Precision or personalised medicine will be greatly revolutionized as breakthroughs in this field will enable doctors to customize therapies or drugs to match the genetic profile of a patient. In fact, the technology was used to construct a ‘lab on a chip’ for rapid detection of COVID-19 infection. Through gene editing, specific traits inherited by new living cells (the new proteins created due to the division of existing cells) can be altered. These traits are known as phenotypes and govern the cell’s ability to withstand illness or injury, longevity, etc. For instance, using techniques like CRISPR – Cas9, scientists have started manipulating these phenotypes to advance the treatment of various killer diseases like cancer, Duchenne muscular Dystrophy, and many others.


A medical tricorder is a medical device that enables consumers to quickly self-diagnose medical conditions and measure the basic vitals. The demand for medical tricorders is increasing significantly as it enables healthcare providers to improve outpatient services and aids in monitoring the patient pool suffering from cardiovascular diseases, diabetes, etc. The global market of medical tricorder is projected to grow at a CAGR of nearly 6.7% between 2017 to 2023 and reach a value of $5.4 billion in 2023 (Medgadget).

Advanced drug development

In the past, the average time taken to develop a drug was 13 years – right from the start of the research to the time the drug enters the market. Consider the current COVID-19 pandemic – the drug development and clinical trials are way faster as compared to the early times of drug development. When only a year of heightened physical and travel restrictions have disrupted normalcy greatly for mankind and set-in motion an economic tailspin, just imagine what would be the case if it took 13 years to develop a drug for the Novel Coronavirus.

Healthcare wearables and sensors

Stress, anxiety, depression, and insomnia have become as common as cold and headaches in the digital age. Consequently, the use of wearables and sensors by patients and doctors for various purposes like stress management, sleep monitoring, etc has increased drastically. Using the data collected in sensors and wearables, doctors can improve the accuracy of diagnosis and thereby provide appropriate treatment at the right time. As the lifestyle habits of the general populace have vastly changed due to digitization, people are becoming extra cautious about their health. Therefore, the use of wearables and sensors will continue to increase in the coming years.

Healthcare wearables and sensors | SG Analytics


The recent advancements in nanotechnology will simplify treatments in the healthcare industry. For instance, companies are now designing nano-pill cameras that can help medical practitioners to clearly study the insides of the human body and provide better treatments to patients. These smart pills will improve with years and nanoparticles will deliver drugs, light, heat, or any other substance to specific cells, say cancer cells.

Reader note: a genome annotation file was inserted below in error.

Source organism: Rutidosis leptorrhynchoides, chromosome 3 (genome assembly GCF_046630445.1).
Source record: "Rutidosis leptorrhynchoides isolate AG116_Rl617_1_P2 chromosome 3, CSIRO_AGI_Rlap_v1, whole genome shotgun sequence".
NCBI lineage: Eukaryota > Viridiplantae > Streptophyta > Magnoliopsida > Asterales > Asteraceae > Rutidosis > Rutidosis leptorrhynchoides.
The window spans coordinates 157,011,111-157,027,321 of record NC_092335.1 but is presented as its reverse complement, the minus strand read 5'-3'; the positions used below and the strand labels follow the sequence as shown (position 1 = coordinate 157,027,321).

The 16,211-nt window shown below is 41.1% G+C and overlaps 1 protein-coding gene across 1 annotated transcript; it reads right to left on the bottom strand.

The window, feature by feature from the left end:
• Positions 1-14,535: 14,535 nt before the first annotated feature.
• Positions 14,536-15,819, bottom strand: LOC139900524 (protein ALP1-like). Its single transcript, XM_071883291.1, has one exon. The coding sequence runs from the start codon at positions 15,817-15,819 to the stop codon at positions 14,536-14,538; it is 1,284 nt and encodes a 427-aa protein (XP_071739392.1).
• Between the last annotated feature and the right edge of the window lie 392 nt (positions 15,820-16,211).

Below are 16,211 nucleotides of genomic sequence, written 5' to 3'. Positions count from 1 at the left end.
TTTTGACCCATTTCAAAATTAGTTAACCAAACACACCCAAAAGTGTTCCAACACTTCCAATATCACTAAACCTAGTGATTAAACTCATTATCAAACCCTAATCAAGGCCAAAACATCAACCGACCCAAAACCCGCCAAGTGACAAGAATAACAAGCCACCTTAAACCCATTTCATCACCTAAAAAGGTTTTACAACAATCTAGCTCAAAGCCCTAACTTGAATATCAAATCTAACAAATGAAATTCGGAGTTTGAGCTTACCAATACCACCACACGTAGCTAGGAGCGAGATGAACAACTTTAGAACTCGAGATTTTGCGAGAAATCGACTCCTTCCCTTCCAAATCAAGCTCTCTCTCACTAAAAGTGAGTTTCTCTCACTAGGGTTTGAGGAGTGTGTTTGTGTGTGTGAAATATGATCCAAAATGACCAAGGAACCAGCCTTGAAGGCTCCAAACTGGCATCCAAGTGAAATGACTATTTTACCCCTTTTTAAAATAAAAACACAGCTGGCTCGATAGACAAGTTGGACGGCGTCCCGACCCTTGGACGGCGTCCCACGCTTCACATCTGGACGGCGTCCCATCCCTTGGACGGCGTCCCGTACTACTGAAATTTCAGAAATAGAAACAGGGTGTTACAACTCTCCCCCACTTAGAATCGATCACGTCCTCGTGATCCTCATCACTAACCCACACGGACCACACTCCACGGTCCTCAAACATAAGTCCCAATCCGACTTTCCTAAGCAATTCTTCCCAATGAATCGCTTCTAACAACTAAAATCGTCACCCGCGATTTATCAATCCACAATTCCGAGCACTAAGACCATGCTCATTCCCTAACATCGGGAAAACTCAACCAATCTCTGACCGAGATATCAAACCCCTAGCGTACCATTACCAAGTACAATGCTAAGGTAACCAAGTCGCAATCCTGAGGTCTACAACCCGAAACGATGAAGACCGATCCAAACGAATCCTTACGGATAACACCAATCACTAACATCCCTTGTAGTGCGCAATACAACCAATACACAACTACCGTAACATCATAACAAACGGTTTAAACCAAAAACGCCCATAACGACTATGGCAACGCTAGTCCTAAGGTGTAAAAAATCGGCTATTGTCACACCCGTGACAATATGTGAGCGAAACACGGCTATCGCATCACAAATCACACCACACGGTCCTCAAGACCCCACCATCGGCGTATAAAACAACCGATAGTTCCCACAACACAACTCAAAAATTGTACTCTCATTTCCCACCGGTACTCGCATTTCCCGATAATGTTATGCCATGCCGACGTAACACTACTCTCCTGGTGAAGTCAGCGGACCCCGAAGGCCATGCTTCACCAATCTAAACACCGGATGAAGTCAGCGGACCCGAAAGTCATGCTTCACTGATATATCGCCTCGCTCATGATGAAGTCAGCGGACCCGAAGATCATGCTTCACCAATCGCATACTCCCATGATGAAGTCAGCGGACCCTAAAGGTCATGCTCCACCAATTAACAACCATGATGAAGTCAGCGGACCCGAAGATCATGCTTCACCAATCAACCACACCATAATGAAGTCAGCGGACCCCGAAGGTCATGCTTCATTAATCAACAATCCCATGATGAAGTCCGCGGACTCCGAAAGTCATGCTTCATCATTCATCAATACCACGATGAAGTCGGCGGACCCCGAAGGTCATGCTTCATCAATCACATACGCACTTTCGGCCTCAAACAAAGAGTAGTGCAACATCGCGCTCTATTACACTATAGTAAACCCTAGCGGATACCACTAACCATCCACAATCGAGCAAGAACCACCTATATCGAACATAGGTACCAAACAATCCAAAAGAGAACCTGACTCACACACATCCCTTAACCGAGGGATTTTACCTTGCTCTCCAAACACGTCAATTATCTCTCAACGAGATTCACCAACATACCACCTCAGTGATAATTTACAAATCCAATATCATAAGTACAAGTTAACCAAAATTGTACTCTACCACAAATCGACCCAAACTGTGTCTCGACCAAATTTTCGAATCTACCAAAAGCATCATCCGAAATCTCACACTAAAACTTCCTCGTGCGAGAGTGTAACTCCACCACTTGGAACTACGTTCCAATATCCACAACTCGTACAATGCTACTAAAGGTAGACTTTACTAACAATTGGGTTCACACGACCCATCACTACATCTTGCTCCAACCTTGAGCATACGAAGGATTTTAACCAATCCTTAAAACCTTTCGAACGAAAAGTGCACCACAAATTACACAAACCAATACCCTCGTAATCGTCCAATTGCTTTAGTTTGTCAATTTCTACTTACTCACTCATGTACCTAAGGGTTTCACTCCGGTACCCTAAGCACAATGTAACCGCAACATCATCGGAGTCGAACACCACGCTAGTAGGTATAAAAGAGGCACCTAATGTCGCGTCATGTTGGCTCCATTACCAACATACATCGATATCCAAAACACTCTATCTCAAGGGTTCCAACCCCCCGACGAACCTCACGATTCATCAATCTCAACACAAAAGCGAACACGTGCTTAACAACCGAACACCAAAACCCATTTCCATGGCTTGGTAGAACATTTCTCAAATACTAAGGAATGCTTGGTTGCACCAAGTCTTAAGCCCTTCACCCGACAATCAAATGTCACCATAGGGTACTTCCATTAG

Nanotechnology in the healthcare industry | SG Analytics

3-D printing

Three dimensional or 3-D printing helps in creating patient-specific replicas of organs, bones, and blood vessels. Recent advancements in 3-D printing are enabling the healthcare industry in building products that are safer, stronger, lighter, and cost-effective. 3-D printing also helps in building new medical devices and instruments along with affordable prostheses. Instructor at Feinstein Institute for Medical Research, Todd Goldstein, states that by using 3D printed models in 10 to 15% of cases, Northwell Health – one of the largest healthcare providers in New York, can save $1,750,000 annually.


Robotics is one of the fastest-growing technology in the healthcare industry. Several simple yet vital tasks like recording temperature, drawing blood from veins, etc, can now be performed using robots and medical personnel can be relieved from monotonous tasks to concentrate on more important tasks. As a matter of fact, robots are used in the healthcare industry since 1985. The four types of medical robots that are empowering the healthcare industry to improve the standards of patient care are surgical robots, hospital robots, care robots, and exoskeletons. Besides medical practitioners, pharma companies are also employing robots to perform various tasks. For instance, pharmacy robots like McKesson’s ROBOT-Rx can automatically select, process, store, return, and restock medications in a pharmacy.

Summing Up

Healthcare is one of those industries that has greatly benefited from technological advancements during the COVID-19 pandemic. According to UN predictions, by 2025, 65% of the global population will reside in urban areas. As the urban population continues to grow along with the number of new diseases, technologies like AI and data science are becoming an integral part of the healthcare industry. Also, the list of technologies to disrupt the opportunity-rich healthcare industry is anticipated to grow longer in the upcoming decade.